I read this poetic midrash this past Friday night, but have been continuing to edit it. As it is still a work-in-progress I would appreciate any comments you might have.
In response to the horrific terrorist attack at the synagogue in the Har Nof neighborhood of Jerusalem last week, which killed five people, including four rabbis, I joined so many other rabbis in trying to figure out the best way to address the occurrence at services.
As has been the case in the past, I really believe it is my job to present some kind of a theological response to the tragedy, rather than to talk politics. Of course, when it comes to the Israeli-Palestinian conflict and terrorist attacks, it is impossible to be apolitical. I have learned that the hard way. So, even if my intention is not political, there are certainly political implications. But I will leave it to the reader to draw her/his own conclusion.
In ancient times, the rabbis did not write systematic theology. Rather, they used midrash (rabbinic tales based on biblical texts) to portray the relationship between God and humanity. In these tales, one can discover their ideas about that relationship, and about the nature of God and the human beings created in the divine image,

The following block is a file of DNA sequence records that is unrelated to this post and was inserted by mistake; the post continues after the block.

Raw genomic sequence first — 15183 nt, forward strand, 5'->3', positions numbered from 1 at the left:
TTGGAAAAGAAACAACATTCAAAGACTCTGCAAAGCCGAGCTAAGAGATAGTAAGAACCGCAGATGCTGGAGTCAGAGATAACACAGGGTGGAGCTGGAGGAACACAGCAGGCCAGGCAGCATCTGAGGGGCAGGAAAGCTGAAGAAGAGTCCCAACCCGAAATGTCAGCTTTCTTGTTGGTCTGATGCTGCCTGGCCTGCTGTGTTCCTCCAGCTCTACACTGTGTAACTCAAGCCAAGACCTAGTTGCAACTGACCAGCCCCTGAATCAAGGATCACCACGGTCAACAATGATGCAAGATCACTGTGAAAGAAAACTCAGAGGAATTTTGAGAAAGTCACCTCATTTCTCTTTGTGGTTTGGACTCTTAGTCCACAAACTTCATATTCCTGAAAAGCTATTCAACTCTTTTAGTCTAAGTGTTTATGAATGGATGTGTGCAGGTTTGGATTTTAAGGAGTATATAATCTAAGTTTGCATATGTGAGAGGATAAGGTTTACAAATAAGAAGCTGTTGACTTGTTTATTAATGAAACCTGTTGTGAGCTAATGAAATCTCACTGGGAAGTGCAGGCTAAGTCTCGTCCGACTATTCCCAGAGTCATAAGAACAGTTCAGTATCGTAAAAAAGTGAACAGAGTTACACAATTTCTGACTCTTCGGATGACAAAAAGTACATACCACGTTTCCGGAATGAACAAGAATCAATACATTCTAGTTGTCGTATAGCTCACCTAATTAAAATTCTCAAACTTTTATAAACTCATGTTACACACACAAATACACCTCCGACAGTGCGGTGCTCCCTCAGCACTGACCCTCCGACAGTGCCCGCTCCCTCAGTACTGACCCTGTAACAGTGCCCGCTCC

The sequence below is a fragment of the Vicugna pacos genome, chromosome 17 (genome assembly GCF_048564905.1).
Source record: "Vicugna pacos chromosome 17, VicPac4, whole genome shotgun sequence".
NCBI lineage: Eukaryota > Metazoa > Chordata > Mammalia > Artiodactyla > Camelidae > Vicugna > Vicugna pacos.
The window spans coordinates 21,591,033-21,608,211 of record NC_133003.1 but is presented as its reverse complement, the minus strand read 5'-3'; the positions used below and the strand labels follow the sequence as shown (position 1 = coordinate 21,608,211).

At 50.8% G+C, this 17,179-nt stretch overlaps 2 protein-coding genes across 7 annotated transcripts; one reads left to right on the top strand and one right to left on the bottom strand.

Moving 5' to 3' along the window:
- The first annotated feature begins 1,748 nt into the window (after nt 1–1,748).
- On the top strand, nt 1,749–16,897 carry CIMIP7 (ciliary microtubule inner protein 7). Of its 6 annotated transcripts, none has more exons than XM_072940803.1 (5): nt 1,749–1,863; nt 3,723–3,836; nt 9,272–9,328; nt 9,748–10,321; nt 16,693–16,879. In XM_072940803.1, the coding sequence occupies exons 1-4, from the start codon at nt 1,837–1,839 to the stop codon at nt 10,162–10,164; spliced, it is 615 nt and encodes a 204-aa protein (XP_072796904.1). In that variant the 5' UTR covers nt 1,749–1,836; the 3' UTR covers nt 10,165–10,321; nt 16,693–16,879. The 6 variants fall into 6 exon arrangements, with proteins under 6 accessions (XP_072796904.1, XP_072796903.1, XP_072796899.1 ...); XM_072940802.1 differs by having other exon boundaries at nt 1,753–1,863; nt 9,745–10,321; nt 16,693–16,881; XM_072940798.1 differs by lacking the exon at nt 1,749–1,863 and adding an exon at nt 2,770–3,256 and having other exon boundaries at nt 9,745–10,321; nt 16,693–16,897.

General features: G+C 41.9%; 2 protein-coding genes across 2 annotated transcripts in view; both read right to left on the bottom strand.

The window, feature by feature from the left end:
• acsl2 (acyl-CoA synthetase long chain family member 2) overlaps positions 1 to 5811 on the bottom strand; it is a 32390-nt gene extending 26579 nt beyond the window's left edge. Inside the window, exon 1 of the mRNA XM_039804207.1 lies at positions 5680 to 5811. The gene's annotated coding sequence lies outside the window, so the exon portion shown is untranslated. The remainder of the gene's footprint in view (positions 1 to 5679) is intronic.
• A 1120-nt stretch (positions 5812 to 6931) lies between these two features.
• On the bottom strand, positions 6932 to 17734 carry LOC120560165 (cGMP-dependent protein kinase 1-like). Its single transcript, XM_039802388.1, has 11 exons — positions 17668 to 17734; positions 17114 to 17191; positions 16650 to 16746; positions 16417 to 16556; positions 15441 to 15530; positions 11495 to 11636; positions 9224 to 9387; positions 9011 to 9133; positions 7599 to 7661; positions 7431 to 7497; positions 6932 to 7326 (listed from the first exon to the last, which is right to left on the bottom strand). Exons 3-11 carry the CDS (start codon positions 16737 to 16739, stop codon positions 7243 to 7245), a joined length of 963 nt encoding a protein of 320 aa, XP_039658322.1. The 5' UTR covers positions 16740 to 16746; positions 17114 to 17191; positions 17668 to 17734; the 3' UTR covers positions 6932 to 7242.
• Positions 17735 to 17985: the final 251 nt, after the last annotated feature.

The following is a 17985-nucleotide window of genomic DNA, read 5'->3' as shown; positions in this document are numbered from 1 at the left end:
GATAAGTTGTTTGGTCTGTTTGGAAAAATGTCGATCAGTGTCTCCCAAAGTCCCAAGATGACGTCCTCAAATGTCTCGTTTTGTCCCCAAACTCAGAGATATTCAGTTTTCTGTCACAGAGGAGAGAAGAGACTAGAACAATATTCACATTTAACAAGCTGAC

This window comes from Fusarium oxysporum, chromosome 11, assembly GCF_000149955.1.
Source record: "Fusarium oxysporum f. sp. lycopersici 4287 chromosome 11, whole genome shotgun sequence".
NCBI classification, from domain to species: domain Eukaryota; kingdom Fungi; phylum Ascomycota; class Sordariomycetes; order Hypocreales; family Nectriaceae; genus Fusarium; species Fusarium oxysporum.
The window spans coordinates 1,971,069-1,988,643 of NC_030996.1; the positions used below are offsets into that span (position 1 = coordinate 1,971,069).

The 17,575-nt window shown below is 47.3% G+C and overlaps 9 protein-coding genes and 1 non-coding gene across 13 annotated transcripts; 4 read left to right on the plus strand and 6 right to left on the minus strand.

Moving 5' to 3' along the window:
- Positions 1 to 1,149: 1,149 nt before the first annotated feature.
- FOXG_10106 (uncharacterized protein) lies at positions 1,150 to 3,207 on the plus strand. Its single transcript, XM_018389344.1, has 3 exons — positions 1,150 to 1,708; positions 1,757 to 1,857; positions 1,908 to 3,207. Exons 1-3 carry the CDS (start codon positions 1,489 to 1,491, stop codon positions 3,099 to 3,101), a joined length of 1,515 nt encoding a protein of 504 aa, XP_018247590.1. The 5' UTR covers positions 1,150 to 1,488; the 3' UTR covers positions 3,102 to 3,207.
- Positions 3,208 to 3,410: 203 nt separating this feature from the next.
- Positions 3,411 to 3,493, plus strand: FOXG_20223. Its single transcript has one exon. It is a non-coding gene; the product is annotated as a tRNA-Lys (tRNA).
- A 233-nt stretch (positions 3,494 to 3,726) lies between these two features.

I decided to write a midrash based on the birth of the twins Jacob and Esau, and the sibling rivalry which existed from the start, but was certainly exploited by their parents. I related this sibling relationship to that of Isaac and his half brother Ishmael. The two relationships were very different, as they are portrayed in Bereshit/Genesis.
People often speak of the latter sibling relationship because the Jews are the descendants of Isaac and the Muslims and Arabs are the descendants of Ishmael. However, perhaps the other sibling rivalry is a better description of the situation. I'll leave that for each of you to decide.
As I am writing this, here in America we are watching the reaction to what occurred in Ferguson, Missouri, and the discussion about racial inequality and prejudice which still exists today in America. I can't help wonder whether or not the same issues I raise here could also be raised in relationship to race relations in the USA and, if so, how would they apply. I would be interested to hear any thoughts on this subject.
L'shalom - in Peace,
struggling from the start vying for attention
born of the same father but
different mothers different wombs different circumstances
it was never brother against brother until her fear made it so
the mother who had created the rivalry where none had been
was to remain separated remain other even in death
that harmony will has been returned to the family the people and the land
forced upon them by their parents which they never desired
two linked to each other struggling with each other
and God we weep for you as well
is the source of the struggle the hatred